For decades, our cultural discourse around trans and gender-diverse people has been viewed through a medical lens, through diagnoses and symptoms set down in books by cisgender doctors, or through a political lens, through dangerous caricatures invented by politicians clinging to power. But those who claim non-binary gender identity deserve their own discourse, born out of the work of the transsexual movement, absorbed into the idea of transgender, and now, finally, emerging as its own category. In tracing the history and theory of non-binary identity, and telling of their own coming out, non-binary writer Dianna E. Anderson answers questions about what being non-binary might mean, but also where non-binary people fit in the trans and queer communities. They offer a space for people to know, explore, and understand themselves in the context of a centuries-old understanding of gender nonconformity and to see beyond the strict roles our society has for men and women. In Transit looks forward to a world where being who we are, whatever that looks like, isn't met with tension and long-winded explanations, but rather with acceptance and love. Being non-binary is about finding home in the in-between places.
A 2015 Stonewall Honor Book A groundbreaking work of LGBT literature takes an honest look at the life, love, and struggles of transgender teens. Author and photographer Susan Kuklin met and interviewed six transgender or gender-neutral young adults and used her considerable skills to represent them thoughtfully and respectfully before, during, and after their personal acknowledgment of gender preference. Portraits, family photographs, and candid images grace the pages, augmenting the emotional and physical journey each youth has taken. Each honest discussion and disclosure, whether joyful or heartbreaking, is completely different from the other because of family dynamics, living situations, gender, and the transition these teens make in recognition of their true selves.
The term "gender" was first distinguished from "sex" in the 1950s, when psychologists began to discuss the idea of "gender roles" - behaviors and responsibilities given to people by a society rather than flowing from their biology. Over the last two decades, transgender people have expandedour understanding of gender even further, introducing to the mainstream the concept of "gender identity," an individual's understanding of their own gender. Along the way, there have been numerous debates and controversies (i.e., what is the influence of biology on gender, how does the media impactgender and gender roles, and do transgender people reinforce gender stereotypes or help to free us from them?).In an easy-to-read format that includes questions and short responses, Gender: What Everyone Needs to Know guides the reader through basic definitions; the history of gender as a concept; the role of biology, psychology, and culture on gender; and gender norms over time and across the globe.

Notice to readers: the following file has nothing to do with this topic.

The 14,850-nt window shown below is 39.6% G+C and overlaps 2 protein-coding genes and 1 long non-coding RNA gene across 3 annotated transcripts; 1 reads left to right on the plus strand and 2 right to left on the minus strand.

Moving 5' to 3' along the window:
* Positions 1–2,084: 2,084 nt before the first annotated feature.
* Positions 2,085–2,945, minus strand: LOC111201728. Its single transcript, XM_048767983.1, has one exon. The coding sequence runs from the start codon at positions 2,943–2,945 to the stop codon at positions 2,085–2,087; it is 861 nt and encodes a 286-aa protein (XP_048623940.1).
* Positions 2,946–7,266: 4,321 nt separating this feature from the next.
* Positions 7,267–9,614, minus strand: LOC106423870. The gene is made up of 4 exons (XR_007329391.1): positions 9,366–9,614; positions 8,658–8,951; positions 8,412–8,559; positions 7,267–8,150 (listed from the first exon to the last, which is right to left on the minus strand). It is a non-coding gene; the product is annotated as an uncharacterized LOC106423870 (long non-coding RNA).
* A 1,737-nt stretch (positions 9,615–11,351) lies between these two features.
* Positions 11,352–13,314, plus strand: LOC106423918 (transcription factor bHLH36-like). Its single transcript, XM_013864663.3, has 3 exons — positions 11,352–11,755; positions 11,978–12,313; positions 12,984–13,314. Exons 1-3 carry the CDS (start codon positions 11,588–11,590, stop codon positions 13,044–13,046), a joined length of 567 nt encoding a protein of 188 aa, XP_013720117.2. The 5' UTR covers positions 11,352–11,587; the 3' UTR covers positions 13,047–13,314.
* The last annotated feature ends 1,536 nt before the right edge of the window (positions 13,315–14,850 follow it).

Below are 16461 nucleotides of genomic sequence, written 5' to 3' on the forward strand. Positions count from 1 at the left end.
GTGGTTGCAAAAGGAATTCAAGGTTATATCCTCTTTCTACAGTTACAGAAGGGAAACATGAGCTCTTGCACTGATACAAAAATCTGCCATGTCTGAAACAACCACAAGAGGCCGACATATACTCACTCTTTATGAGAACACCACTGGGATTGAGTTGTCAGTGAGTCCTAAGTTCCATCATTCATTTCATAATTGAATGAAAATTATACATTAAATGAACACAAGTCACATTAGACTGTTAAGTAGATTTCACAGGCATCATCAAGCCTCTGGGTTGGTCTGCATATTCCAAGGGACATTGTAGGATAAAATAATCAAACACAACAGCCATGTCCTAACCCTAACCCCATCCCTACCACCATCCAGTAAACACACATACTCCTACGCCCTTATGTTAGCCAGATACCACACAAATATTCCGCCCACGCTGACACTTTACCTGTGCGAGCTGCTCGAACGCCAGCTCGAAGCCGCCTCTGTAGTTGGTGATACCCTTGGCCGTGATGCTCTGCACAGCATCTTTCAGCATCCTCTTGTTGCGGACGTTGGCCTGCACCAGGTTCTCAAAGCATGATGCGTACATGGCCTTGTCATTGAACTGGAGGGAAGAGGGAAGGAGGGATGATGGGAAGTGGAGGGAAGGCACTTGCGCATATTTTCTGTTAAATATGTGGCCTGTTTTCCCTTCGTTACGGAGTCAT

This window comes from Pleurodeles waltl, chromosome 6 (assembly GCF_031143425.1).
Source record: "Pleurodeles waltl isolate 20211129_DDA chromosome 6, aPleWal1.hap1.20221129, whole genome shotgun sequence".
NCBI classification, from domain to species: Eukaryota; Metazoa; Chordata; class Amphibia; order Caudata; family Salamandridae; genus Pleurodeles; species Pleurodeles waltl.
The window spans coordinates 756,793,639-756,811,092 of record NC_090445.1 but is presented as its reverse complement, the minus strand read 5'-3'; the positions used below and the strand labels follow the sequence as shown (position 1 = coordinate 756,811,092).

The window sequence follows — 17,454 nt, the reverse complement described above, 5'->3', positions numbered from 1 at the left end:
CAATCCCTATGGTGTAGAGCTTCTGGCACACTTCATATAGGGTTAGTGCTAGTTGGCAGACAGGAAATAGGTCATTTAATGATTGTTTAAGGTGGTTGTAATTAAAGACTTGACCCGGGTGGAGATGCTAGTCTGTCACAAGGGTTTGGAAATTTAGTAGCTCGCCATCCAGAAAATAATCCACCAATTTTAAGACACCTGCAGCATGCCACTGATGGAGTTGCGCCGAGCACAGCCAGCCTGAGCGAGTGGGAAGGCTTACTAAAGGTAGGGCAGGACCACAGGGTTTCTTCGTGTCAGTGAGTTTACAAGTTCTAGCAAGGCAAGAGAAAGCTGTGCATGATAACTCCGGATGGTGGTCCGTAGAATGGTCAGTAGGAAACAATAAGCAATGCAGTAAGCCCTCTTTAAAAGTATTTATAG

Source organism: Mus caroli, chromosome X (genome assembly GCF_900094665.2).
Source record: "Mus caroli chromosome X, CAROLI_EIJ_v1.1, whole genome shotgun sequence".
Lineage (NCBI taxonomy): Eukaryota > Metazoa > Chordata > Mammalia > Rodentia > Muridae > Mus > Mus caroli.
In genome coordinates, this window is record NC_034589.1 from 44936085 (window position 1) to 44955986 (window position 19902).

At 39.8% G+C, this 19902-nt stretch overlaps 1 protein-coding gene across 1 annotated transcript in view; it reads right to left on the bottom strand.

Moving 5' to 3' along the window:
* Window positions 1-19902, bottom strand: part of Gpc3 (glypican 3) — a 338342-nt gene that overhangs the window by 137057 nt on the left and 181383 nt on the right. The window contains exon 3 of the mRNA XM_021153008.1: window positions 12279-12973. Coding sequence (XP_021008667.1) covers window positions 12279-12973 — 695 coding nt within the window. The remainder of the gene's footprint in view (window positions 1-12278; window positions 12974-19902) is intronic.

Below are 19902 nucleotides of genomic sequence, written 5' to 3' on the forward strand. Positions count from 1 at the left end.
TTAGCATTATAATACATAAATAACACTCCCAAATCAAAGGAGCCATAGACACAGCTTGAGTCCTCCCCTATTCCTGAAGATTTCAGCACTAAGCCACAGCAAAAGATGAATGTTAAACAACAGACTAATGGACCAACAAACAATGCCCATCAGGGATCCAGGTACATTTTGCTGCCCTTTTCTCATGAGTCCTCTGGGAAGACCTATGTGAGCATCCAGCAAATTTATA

The Big Idea shortlisted for series design in the British Design and Production AwardsWhen we are born, we are each assigned a gender based on our physical anatomy. But why is it that some people experience such dissonance between their biological sex and their inner identity? Is gender something we are or something we do? Is our expression of gender inborn or does it develop as we grow? Are the traditional binary male and female gender roles relevant in an increasingly fluid and flexible world? This intelligent, stimulating volume assesses the connections between gender, psychology, culture and sexuality, and reveals how individual and social attitudes have evolved over the centuries.
A deep sociological portrait of a new generation of transgender men and of how they see themselves and the world, the dangers they continue to face, and the important ways in which they shape our culture. Ben, Parker, Lucas, Nadia are four patients of Florida's Dr. Charles Garramonepreparing to receive surgery to masculinize their chests on the same day. In the following years, they, along with more than a hundred others across the country, opened up to the award-winning professor of gender and sexuality Arlene Stein about how they conceive of their identities and sexuality, how they decided to transition, how they were received by their families and communities, and the joys and challenges they continue to face after transitioning. Weaving together the history of the transgender movement and the personal journeys of these transgender individuals, Stein sheds light on how transgender men tell their stories, make sense of their lives, and build communities in the face of skepticism, confusion, ignorance, and, often, violence. Because despite any progress we've made as a culture in accepting alternative identities, Ben and the others Stein meets continue to live in a world that is dangerous to them. In this moving, raw, intimate book about the lives of transgender men, Stein reveals how transgender men as a group, largely invisible in previous decades, today exert a significant impact on business, medicine, culture, and have drastically reshaped how we as a nation conceive of gender, sex, and identity. In so doing, Stein has also created an essential resource on female to male transitioning- for parents, educators, friends, and those who question their identities and seek further information.
BE WHO YOU ARE. When people look at Melissa, they think they see a boy named George. But she knows she's not a boy. She knows she's a girl. Melissa thinks she'll have to keep this a secret forever. Then her teacher announces that their class play is going to be Charlotte's Web. Melissa really, really, REALLY wants to play Charlotte. But the teacher says she can't even try out for the part... because she's a boy. With the help of her best friend, Kelly, Melissa comes up with a plan. Not just so she can be Charlotte -- but so everyone can know who she is, once and for all.